The leaves are dark green in summer but turn vibrant red and purple hues in fall, providing a dramatic show as the season draws to a close.  

Hardiness zone: 3 to 9

Sun exposure: Full sun to part shade

Height: 3 to 6 inches

Spread: 5 to 10 feet

7. Creeping Juniper (Juniperus horizontalis ‘Mother Lode’)

Creeping juniper is an evergreen shrub with soft and feathery, green to golden needles.

A true ground dweller, the ‘Mother Lode’ cultivar typically only reaches 4-inches in height and spreads outward in dense carpeting mat. As branches creep along the surface of the soil, they root themselves in place.

Creeping juniper is a perfect candidate for slopes or other spots that can use some erosion control. It is also very adaptable to poor, rocky, sandy, dry, and hot areas – the only thing it cannot tolerate is wet soils.

Hardiness zone: 3 to 9

Sun exposure: Full sun

Height: 3 to 6 inches

Spread: 8 to 10 feet

8. Woodland Stonecrop (Sedum ternatum)

Woodland stonecrop is a charming succulent-like perennial that bears whorls of fleshy and rounded light green leaves. The leaves always grow in threes, and root in place as they creep across the earth.

Like other sedums, it is most at home in stony landscapes and rock gardens.

In April, woodland stonecrop blooms with clusters of tiny white flowers that arise on stems above the foliage.

Hardiness zone: 4 to 8

Sun exposure: Full sun to part shade

Height: 3 to 6 inches

Spread: 6 to 9 inches

9. Creeping Phlox (Phlox subulata)

Providing a burst of color and fragrance from early to late spring, creeping phlox is a sun-lover that readily creates a gorgeous carpet across the landscape.

It looks especially beautiful when planted along pathways and cascading atop retaining walls.

Blooming profusely in pinks, purples, and whites, depending on the particular cultivar, the flowers are tubular with five rounded petals that feature a prominent notch down the center.

Hardiness zone: 3 to 9

Sun exposure: Full sun

Height: 3 to 6 inches

Spread: 1 to 2 feet

10. Roundleaf Liverleaf (Anemone americana)

Roundleaf liverleaf blooms early in the season with anemone -like flowers in light blue, lavender, or white. These arise singly on a hairy stem in March, before the foliage has had a chance to resprout.

It is an important early source of nectar for pollinating insects. Once the flowers fade, fresh greens appear close to the ground. These are quite handsome too, large and leathery with three rounded lobes.

As the seasons wears on, the green leaves take on a reddish, wine-colored hue.

When planted in fertile and consistently moist soils, roundleaf liverleaf will self-seed to create a matting effect.

Hardiness zone: 3 to 8

Sun exposure: Part shade

Height: 6 to 9 inches

Spread: 6 to 9 inches

11. Bunchberry (Cornus canadensis)

Bunchberry is a circumpolar species, native to Greenland and Eastern Asia, as well as North America.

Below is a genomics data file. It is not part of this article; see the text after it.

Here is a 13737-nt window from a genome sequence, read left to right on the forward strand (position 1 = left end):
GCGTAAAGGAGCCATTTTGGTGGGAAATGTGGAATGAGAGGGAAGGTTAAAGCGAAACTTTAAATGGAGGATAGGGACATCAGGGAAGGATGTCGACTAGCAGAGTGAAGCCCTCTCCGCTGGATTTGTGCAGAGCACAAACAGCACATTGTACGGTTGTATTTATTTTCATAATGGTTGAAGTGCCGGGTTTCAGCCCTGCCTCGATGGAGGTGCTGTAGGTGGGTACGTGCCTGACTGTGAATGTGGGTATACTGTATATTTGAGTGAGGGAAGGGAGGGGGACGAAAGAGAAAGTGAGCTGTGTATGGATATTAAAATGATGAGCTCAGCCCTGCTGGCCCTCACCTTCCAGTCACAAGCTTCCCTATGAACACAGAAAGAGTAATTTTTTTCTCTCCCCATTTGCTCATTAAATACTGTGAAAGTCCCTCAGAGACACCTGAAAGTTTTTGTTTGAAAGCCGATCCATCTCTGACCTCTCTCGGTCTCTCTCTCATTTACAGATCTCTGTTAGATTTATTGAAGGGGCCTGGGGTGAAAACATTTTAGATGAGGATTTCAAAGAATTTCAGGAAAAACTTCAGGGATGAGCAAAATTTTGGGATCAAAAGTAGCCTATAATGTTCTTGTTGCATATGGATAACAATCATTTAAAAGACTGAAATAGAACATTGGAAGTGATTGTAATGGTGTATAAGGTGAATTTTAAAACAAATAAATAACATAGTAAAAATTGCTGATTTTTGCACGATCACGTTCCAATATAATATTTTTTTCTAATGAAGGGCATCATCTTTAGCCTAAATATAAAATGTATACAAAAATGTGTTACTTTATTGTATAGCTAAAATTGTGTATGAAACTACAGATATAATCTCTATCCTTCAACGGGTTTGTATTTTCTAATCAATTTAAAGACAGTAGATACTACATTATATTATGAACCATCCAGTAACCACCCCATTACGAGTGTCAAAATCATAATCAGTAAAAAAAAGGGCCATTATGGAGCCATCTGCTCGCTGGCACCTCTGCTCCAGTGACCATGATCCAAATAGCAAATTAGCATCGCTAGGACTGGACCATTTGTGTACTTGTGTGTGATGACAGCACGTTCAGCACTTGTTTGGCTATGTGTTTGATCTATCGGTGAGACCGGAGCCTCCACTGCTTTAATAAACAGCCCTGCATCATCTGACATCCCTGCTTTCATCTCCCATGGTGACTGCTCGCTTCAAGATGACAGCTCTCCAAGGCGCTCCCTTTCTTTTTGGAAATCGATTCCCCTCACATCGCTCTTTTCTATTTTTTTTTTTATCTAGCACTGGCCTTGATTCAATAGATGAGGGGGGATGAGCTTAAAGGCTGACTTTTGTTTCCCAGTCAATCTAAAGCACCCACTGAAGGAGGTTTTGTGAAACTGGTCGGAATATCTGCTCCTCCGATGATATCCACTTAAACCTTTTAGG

It is a very attractive specimen with veined, oval leaves that surround a single flower with four petal-like bracts in white.

Flowers give way to dense clusters of bright red berries in August, edible to humans and beloved by birds.

Bunchberry tends to prefer cooler climates with plenty of shade. Plant them underneath trees, shrubs, and other shady areas in the garden.

Hardiness zone: 2 to 7

Sun exposure: Part shade

Height: 3 to 9 inches

Spread: 6 inches to 1 foot

12. White Evening Primrose (Oenothera speciosa)

White evening primrose, also known as pink ladies and Mexican primrose, is a heat loving, drought tolerant perennial that ranges from Missouri to Mexico.

A vigorous grower that spreads by rhizomes and self-seeding, it will form large colonies over time and needs plenty of space to thrive.

Bearing fragrant, large, satiny petals with delicate veining, blooms start out white then turn pink as they mature. Like common evening primrose, the flowers open in the evening and close up in the morning.

White evening primrose provides this intriguing show from late spring until early fall.

Hardiness zone: 4 to 9

Sun exposure: Full sun

Height: 9 inches to 2 feet

Spread: 1 to 1.5 feet

13. Sea Thrift (Armeria maritima)

Sea thrift’s native range spans coastal areas of the Northern Hemisphere. It has evolved to grow where other plants struggle to survive – in dry, infertile soil next to the salty spray of the seas.

The foliage is low-lying, compact, mounded, and dense with dark green, grass-like leaves.

In April, sea thrift blooms generously with clusters of tiny pink or white flowers that create a spherical shape. These rise above the foliage to a height of about 1 foot.

Each flower head is more than 3-inches across, and are highly prized by butterflies and bees.

Hardiness zone: 4 to 8

Sun exposure: Full sun

Height: 6 inches to 1 foot

Spread: 6 inches to 1 foot

14. Wild Geranium (Geranium maculatum)

Wild geranium is an easygoing perennial ground cover that takes well to fertile or poor soils, sun or shade, and moist or dry sites.

It is a pretty plant too, with deeply lobed, green leaves that may reach up to 6-inches across.

Wild geranium blooms for a good 6 to 7 weeks in mid-spring with papery saucer-shaped flowers in pink or lavender. Occasionally you may have a second bloom in autumn.

Plant wild geranium in masses to create a wonderful flowering shrub. The numerous blooms will become a favorite spot for butterflies and other pollinating insects.

Hardiness zone: 3 to 8

Sun exposure: Full sun to part shade

Height: 1.5 to 2 feet

Spread: 1 to 1.5 feet

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Lindsay Sheehan

I am a writer, lifelong plant lover, permaculture gardener, and unabashed nature nerd. I’m endlessly fascinated by the natural world and its curious inner workings – from the invisible microbes in soil that help our plants grow, to the hidden (and often misunderstood) life of insects, to the astonishing interconnectedness that lies at the heart of our forests. And everything in between.

My gardening philosophy is simple – work with the forces of nature to foster balanced ecosystems in the landscape. By taking advantage of 470 million years of evolutionary wisdom, suddenly the garden is more resilient and self-sustaining. By restoring biodiversity, we get built-in nutrient cycling, pest control, climate regulation, and widespread pollination. By building healthy soil and supporting the food web, we can have lush gardens and do a small part in healing our local biomes, too.

On my own humble patch of earth in zone 5b, I’m slowly reclaiming the land and planting it densely with native wildflowers, grasses, shrubs, and trees. I also tend a food forest, herb garden, and an ever-expanding plot of fruits and vegetables, where I abide by the old adage, ‘One for the mouse, one for the crow, one to rot, and one to grow’.